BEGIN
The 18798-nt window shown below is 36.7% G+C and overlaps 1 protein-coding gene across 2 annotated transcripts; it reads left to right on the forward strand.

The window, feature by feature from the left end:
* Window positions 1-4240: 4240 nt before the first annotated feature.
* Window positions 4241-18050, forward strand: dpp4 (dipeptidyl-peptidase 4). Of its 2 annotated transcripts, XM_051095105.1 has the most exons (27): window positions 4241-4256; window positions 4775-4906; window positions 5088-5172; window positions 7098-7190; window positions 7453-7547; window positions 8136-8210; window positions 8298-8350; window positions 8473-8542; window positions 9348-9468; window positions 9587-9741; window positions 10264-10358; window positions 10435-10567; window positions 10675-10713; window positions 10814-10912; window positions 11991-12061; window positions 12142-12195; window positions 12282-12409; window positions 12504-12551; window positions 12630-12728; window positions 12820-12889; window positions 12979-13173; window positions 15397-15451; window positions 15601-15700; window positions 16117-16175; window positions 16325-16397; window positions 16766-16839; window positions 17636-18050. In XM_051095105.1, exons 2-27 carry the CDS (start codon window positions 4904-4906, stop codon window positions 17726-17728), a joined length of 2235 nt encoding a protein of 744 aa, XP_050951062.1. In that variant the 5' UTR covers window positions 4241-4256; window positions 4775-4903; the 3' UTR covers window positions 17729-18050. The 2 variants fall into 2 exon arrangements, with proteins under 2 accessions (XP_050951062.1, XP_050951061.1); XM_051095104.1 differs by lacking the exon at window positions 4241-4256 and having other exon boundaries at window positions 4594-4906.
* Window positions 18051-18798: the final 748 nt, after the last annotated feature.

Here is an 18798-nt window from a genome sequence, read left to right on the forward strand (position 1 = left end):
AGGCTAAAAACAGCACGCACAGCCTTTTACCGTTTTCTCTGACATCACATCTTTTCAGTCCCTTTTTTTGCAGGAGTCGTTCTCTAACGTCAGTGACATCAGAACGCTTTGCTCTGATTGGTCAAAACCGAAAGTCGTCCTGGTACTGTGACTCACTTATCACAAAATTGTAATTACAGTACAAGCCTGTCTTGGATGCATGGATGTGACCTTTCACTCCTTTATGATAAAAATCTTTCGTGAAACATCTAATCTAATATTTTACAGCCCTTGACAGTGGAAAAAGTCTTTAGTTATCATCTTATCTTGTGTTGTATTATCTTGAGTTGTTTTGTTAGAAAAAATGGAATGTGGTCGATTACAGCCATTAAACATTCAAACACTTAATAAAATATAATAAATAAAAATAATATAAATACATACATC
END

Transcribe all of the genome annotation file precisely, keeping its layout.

The 18798-nt window shown below is 36.7% G+C and overlaps 1 protein-coding gene across 2 annotated transcripts; it reads left to right on the forward strand.

The window, feature by feature from the left end:
* Window positions 1-4240: 4240 nt before the first annotated feature.
* Window positions 4241-18050, forward strand: dpp4 (dipeptidyl-peptidase 4). Of its 2 annotated transcripts, XM_051095105.1 has the most exons (27): window positions 4241-4256; window positions 4775-4906; window positions 5088-5172; window positions 7098-7190; window positions 7453-7547; window positions 8136-8210; window positions 8298-8350; window positions 8473-8542; window positions 9348-9468; window positions 9587-9741; window positions 10264-10358; window positions 10435-10567; window positions 10675-10713; window positions 10814-10912; window positions 11991-12061; window positions 12142-12195; window positions 12282-12409; window positions 12504-12551; window positions 12630-12728; window positions 12820-12889; window positions 12979-13173; window positions 15397-15451; window positions 15601-15700; window positions 16117-16175; window positions 16325-16397; window positions 16766-16839; window positions 17636-18050. In XM_051095105.1, exons 2-27 carry the CDS (start codon window positions 4904-4906, stop codon window positions 17726-17728), a joined length of 2235 nt encoding a protein of 744 aa, XP_050951062.1. In that variant the 5' UTR covers window positions 4241-4256; window positions 4775-4903; the 3' UTR covers window positions 17729-18050. The 2 variants fall into 2 exon arrangements, with proteins under 2 accessions (XP_050951062.1, XP_050951061.1); XM_051095104.1 differs by lacking the exon at window positions 4241-4256 and having other exon boundaries at window positions 4594-4906.
* Window positions 18051-18798: the final 748 nt, after the last annotated feature.

Here is an 18798-nt window from a genome sequence, read left to right on the forward strand (position 1 = left end):
AGGCTAAAAACAGCACGCACAGCCTTTTACCGTTTTCTCTGACATCACATCTTTTCAGTCCCTTTTTTTGCAGGAGTCGTTCTCTAACGTCAGTGACATCAGAACGCTTTGCTCTGATTGGTCAAAACCGAAAGTCGTCCTGGTACTGTGACTCACTTATCACAAAATTGTAATTACAGTACAAGCCTGTCTTGGATGCATGGATGTGACCTTTCACTCCTTTATGATAAAAATCTTTCGTGAAACATCTAATCTAATATTTTACAGCCCTTGACAGTGGAAAAAGTCTTTAGTTATCATCTTATCTTGTGTTGTATTATCTTGAGTTGTTTTGTTAGAAAAAATGGAATGTGGTCGATTACAGCCATTAAACATTCAAACACTTAATAAAATATAATAAATAAAAATAATATAAATACATACATC